Flower by Sandy Hendricks

Flower by Sandy Hendricks

English Cottage by Nancy Linz

English Cottage by Nancy Linz

Muse Abode by Deb Kinder

Muse Abode by Deb Kinder

Private Party by Sonja Pavlik

Where Have the Bees Gone by Ardene Brown

Where Have the Bees Gone by Ardene Brown

Kathleen Irons-Sweeney

Kathleen Irons-Sweeney

Bird's Nest by Sandy Hendricks

Bird’s Nest by Sandy Hendricks

Eiffel Tower by Jane Misslich

Eiffel Tower by Jane Misslich

Gnome Home by Chris Lynn Kirsch

Gnome Home by Chris Lynn Kirsch


The Jennings Homestead

sm Jennings Homestead
A slice quilt made by 27 members of the Milwaukee Art Quilters

Dedication:  To Teresa and Paul Jennings

Size:   69.5” wide x 45” high

Date:  December 5, 2011

Materials:  Commercial and hand-dyed cottons, cord, paint, fabric markers, ink, thin batting,  threads

Techniques:  Piecing, applique (hand, machine, reverse, raw-edged, replique), fusing, painting,  inking, machine quilting, machine and hand embroidery, machine  free-motion embroidery, bleach discharge, use of markers.

Colors:  White, blue, brown, green

Care:  Vacuum through a screen; hang out of sunlight

Contact person:  Suzanne M. Riggio,, 12309 Watertown Plank Road, Wauwatosa, WI 53226, 4144768873

The Story of the House

Jennings photo

The Jennings homestead at 12237 Watertown Plank Road in Wauwatosa, Wisconsin, started life as the farm house of the Edward Robbins family in 1884. This farm extended from Watertown Plank Road on the north to 124th Street on the west to Underwood Creek on the south and to an unknown (to us) boundary on the east.  The house was sited on the highest part of the 70 plus acres.

Clad in wood clapboards with a wood shingle roof later covered in the early 1900s by an asbestos cement roof and topped by several lightning rods, the farmstead had nearby a three-story shed which once held horses and buggies, a well-equipped shop, chicken and pig quarters, and a storage attic.  Other artifacts found on the property included a grindstone, a huge driveshaft, an under-basement cistern, a well, and the foundation of an additional outbuilding, possibly a milk house.

By 1987, when Paul and Teresa Jennings purchased the house and 2 acres, the place was in considerable disrepair.  The grounds were tangles of trees and overgrown shrubs all tied together with grape vines run amok.  Stinky trees of heaven shoved against the east side of the house.  However, on the west side, 2 beautiful elm trees over 100 years old provided blessed shade.

The house had 2 porches, both sagging and rotting.  The original clapboards were hidden beneath asphalt shingles. Inside, the Robbins’ heirs had created 2 apartments, one on each floor.  Decorative Victorian ceilings had either been dropped or covered with ceiling tile.  Floors were overlain with modern materials.  Plastic tile, circa 1952, adorned the kitchen.  In the basement, a boiler that looked like an octopus overpowered the space.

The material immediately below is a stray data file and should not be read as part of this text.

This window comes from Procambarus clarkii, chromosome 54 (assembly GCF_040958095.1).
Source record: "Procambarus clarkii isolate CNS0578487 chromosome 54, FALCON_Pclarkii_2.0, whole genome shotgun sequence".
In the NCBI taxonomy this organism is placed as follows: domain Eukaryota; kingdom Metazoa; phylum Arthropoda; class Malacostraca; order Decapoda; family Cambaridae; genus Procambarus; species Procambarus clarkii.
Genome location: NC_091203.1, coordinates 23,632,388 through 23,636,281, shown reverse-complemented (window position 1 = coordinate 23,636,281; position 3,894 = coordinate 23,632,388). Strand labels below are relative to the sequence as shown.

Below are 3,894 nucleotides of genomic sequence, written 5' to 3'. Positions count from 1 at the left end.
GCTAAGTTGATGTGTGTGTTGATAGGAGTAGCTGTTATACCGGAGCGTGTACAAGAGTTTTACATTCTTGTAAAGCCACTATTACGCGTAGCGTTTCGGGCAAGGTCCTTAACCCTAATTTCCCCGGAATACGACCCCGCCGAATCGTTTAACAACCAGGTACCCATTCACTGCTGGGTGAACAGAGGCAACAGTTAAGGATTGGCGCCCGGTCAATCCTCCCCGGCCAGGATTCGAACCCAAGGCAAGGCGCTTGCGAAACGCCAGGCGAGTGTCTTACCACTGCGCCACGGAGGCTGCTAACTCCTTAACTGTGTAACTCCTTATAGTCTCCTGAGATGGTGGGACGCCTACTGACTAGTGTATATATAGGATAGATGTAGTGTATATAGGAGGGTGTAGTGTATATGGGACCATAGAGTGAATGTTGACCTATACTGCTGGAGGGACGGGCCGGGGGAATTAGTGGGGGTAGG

The Jennings began a program of restoration, first reconverting the house to a single family dwelling.  As funds became available, the asphalt shingles were removed, revealing mostly intact clapboards and a surprise:  the footprints of eyebrows over the windows.  Carpenters replaced broken clapboards and restored the eyebrow feature.  Next came insulating the walls, painting the exterior, adding air conditioning, and replacing the octopus, which had been sheathed in asbestos, necessitating a Hazmat treatment. The front porch was restored.  The side porch was torn down and replaced with a 4-season room.  An elevator and a small indoor pool were added to accommodate Paul’s health issues.  Both Jennings each had an office on the first floor.  Two recent projects were the front foyer, restored to sparkling Victoriana, and a master bathroom in the Craftsman style.  The remaining rooms are works in progress.

In 1990, the Jennings began Plank Road Publishing in their dining room, living room, and offices.  Their main product was Music K-8, a music magazine for school children.  After 3 years of employees taking over their first floor, the Jennings rented a small building next to Underwood Creek in nearby Elm Grove.  In August 1998, the creek had a flash flood, inundating their offices, ruining computers, desks, and inventory.  The company returned to the Jennings house while looking for a new rental space that was suitable.  And dry.  In the fall of 1998 they moved to the current space on 126th Street in Brookfield, leaving the 1884 house once again the residential domain of the Jennings.